Tuesday, April 12, 2016

A Real Zombie Apocalypse...

...at least for this girl, who was recovering from pain killers given to her during oral surgery. Let me just say that her brothers deserve whatever it is she figures out to get back at them. This is truly fucked up but funny as all heck.



All the best,
GB

Everyman's Evening Eyeful





Oh my goodness, look at them.




















 
All the best,
Glenn B

Spent Some Time Deanalizing Today And It Feels Good

Yes, I spelled deanalizing (de-anal-izing) correctly since I just made up the word. I've been a records keeper for a long time, at least since my college days when it was important to keep copies of things like my transcripts. The need to kept records also was necessary for my tax returns, not so much before and during college but afterward when I got into my federal LE career as a Border Patrol Agent many frigging moons ago. Of course, being a federal agent required a lot of record keeping for the job too, both official records and personal personnel records relative to it and health insurance records and tax records and personal records for renter's insurance and auto insurance and yada yada yada. That all expanded even more after my transfer into the U.S. Customs Service, especially after I became a criminal investigator and Special Agent; there were lots more official records relative to my work. Then I got married and bought a house and got several more credit cards than the one I had up until then, added family health insurance, medical bills, mortgage payments, life insurance records, auto and homeowner's insurance records, and on, and on, and on, and on, and on...ad infinitum it seems. Then there were also the firearms records for guns I bought and sold over the years.

In general, my record keeping was less than perfect. It's not like I neglected to keep records but that my filing system absolutely sucked - at least for personal records related to any of the above. At work, I was required to maintain a certain level of proficiency in keeping records and while I maintained my files within regulations (for the great part) that is not to say that the files kept were as good as they could have been. The required stuff was virtually in my files but sadly sometimes in a bit of a shambles. Well, when it came to me keeping personal records, it was worse, those files were often a mess. Yeah, I was pretty friggin anal in that I kept things for many years that others may have destroyed after a year or two at most and my records were probably not anywhere as neatly pigeon holed away as they should have been. Thus I often kept records, in my files, that just were not needed within them, just thrown into them in any random manner and as I said to excess. Every now and then I would go through what I had and deanalzie my files, or in other words, I'd try to remove the shit that I did not need in them and organize what I did need to keep for awhile longer.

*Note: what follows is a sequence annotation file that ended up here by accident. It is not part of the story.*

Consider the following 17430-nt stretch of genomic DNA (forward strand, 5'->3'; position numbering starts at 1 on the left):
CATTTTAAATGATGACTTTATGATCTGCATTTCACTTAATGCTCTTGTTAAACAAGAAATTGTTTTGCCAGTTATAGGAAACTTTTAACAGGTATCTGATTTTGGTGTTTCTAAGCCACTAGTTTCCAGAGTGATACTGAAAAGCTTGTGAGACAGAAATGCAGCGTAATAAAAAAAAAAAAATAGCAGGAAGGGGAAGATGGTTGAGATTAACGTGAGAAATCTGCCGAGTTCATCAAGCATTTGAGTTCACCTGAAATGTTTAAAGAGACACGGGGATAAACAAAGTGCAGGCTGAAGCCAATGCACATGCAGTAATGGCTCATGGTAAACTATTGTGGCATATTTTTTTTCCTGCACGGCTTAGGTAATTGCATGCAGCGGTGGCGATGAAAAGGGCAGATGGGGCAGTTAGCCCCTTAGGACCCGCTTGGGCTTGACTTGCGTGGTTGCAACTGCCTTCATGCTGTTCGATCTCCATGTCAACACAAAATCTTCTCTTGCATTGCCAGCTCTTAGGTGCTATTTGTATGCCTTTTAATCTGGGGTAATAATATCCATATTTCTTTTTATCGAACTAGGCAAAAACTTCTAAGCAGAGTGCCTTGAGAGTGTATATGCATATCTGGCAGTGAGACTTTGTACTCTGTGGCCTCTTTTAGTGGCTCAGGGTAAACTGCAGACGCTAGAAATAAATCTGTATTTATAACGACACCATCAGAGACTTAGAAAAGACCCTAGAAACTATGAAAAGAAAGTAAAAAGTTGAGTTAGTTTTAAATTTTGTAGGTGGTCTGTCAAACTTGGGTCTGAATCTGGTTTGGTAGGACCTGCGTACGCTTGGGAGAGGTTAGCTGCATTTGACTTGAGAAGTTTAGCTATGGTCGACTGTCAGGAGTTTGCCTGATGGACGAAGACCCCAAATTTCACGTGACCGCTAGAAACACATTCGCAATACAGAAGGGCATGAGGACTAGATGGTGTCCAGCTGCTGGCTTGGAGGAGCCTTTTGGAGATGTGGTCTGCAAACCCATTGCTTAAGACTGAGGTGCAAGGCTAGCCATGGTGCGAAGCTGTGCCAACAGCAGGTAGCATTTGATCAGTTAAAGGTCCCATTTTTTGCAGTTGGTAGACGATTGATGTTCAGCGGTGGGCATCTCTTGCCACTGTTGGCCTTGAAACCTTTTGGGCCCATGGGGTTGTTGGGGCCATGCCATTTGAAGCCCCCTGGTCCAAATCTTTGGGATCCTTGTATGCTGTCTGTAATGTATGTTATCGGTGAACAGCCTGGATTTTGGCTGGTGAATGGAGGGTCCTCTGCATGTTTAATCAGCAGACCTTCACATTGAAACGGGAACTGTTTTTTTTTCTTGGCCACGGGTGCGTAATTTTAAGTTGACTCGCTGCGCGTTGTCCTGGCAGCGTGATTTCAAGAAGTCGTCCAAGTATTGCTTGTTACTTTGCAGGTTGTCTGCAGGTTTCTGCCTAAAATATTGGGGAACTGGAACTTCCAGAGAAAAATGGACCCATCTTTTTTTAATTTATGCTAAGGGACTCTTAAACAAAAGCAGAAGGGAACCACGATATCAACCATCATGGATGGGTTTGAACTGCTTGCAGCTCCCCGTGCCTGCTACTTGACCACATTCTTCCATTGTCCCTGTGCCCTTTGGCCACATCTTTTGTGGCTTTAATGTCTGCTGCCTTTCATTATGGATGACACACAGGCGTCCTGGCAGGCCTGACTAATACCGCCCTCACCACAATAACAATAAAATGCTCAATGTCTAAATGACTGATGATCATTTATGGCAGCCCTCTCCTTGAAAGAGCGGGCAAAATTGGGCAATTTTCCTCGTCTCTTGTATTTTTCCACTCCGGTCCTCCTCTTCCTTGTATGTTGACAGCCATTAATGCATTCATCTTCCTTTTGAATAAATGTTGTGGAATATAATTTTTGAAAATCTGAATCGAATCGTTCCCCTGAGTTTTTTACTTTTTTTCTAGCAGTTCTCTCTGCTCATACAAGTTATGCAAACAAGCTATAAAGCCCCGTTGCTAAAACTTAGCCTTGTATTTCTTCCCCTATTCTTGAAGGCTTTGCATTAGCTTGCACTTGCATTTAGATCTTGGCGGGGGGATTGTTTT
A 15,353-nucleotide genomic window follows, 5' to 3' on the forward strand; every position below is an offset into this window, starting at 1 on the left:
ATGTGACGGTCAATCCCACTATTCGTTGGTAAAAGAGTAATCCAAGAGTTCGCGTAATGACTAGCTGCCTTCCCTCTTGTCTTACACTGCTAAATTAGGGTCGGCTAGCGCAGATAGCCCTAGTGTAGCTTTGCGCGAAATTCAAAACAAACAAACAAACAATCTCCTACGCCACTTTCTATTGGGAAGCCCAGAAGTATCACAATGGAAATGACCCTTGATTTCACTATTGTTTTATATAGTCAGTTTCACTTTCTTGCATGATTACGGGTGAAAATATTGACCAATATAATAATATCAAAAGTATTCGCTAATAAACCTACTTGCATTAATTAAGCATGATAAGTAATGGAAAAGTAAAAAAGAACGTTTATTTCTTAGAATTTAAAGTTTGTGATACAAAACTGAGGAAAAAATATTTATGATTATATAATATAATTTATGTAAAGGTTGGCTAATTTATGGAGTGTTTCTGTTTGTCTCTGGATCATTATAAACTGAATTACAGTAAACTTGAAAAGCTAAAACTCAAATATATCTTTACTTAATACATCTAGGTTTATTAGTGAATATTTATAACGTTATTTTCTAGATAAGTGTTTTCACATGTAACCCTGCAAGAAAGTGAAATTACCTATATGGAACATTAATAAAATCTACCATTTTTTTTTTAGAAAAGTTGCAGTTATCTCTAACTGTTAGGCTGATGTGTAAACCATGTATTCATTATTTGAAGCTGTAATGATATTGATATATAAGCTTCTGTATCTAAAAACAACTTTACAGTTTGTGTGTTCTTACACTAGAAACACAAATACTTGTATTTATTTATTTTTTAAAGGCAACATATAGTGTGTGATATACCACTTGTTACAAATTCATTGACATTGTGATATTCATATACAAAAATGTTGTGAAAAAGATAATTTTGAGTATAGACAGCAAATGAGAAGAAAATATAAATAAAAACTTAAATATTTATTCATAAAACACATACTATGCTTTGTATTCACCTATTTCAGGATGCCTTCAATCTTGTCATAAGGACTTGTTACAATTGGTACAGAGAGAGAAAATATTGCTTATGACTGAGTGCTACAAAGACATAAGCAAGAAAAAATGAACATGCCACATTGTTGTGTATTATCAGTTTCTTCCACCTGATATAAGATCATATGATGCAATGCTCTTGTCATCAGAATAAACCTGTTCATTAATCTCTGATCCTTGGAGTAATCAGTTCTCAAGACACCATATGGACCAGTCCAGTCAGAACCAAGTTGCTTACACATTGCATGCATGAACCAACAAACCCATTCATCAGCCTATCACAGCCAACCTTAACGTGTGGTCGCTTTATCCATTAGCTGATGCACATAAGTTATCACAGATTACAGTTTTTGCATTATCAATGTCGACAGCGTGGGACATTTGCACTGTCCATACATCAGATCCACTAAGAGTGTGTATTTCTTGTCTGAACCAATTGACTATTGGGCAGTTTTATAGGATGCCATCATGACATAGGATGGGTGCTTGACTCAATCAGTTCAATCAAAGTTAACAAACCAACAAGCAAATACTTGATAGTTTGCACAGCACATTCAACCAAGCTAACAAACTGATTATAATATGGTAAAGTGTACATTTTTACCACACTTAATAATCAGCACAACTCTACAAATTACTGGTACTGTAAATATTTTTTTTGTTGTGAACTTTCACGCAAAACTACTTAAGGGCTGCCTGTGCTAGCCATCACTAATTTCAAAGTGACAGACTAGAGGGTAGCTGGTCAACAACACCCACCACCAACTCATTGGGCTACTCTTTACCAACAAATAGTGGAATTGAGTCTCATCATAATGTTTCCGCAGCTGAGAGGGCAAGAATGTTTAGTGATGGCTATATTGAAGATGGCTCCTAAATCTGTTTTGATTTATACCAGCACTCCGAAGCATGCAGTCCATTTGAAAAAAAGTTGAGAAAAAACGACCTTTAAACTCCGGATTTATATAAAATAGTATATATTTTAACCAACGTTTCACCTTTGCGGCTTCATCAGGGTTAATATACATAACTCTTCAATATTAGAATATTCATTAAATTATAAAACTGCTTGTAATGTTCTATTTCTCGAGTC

I did that today for most of my archived records. It took me most of four hours of my otherwise not so precious time. I enjoyed a cocktail or thee after finishing up with it. What it amounted to was me throwing away, things mostly like bill payment records, that I have had since as far back as 2009. I guess that must have been the year I last did so. There were a few records dating even further back, such as an electricians bill/receipt from September 1995. I will likely never throw that one out, it was from the first or second year (I think the first year) that we have owned our current house and the work was performed by an electrician I had known for at least 25 years before that who had dome work for my mom and before her for my great-grandfather. Some things, even records hold a place in the nostalgia of my life. Anyway, I narrowed down most of my records to those from the last year or two depending on what type of record. I will keep some records that are much older, such as tax records (probably for 5 to 7 years) and firearms records (probably for my forever relative to those records I have archived). So, as it wound up, I probably threw away 10-15 pounds or so of what amounted to useless paperwork. That was a lot of deanalizing! I feel better now, a bit like someone gave me an enema (which is uncomfortable at best when being undertaken just as was the purging of my records). I just feel a great relief because the after effects of the deanalzing make me feel as if I finally shit out  whatever it was that had once constipated my file keeping life.

I am now enjoying a cocktail of success because I am less of a filled up asshole than I was before. Hopefully I will not revert to that state of archived constipation ever again.

All the best,
Glenn B

Ammo Corrosion

Six years and six months ago, and I mean that most literally minus only a day, because on October 13, 2009, I wrote up a blog post about corroded ammunition that I had laying around in my basement.  I showed a photograph of ten rounds consisting of a few different calibers. All of the ammo in the pic was lightly to maybe moderately corroded.

The corroded ammo as it appeared in October 2009.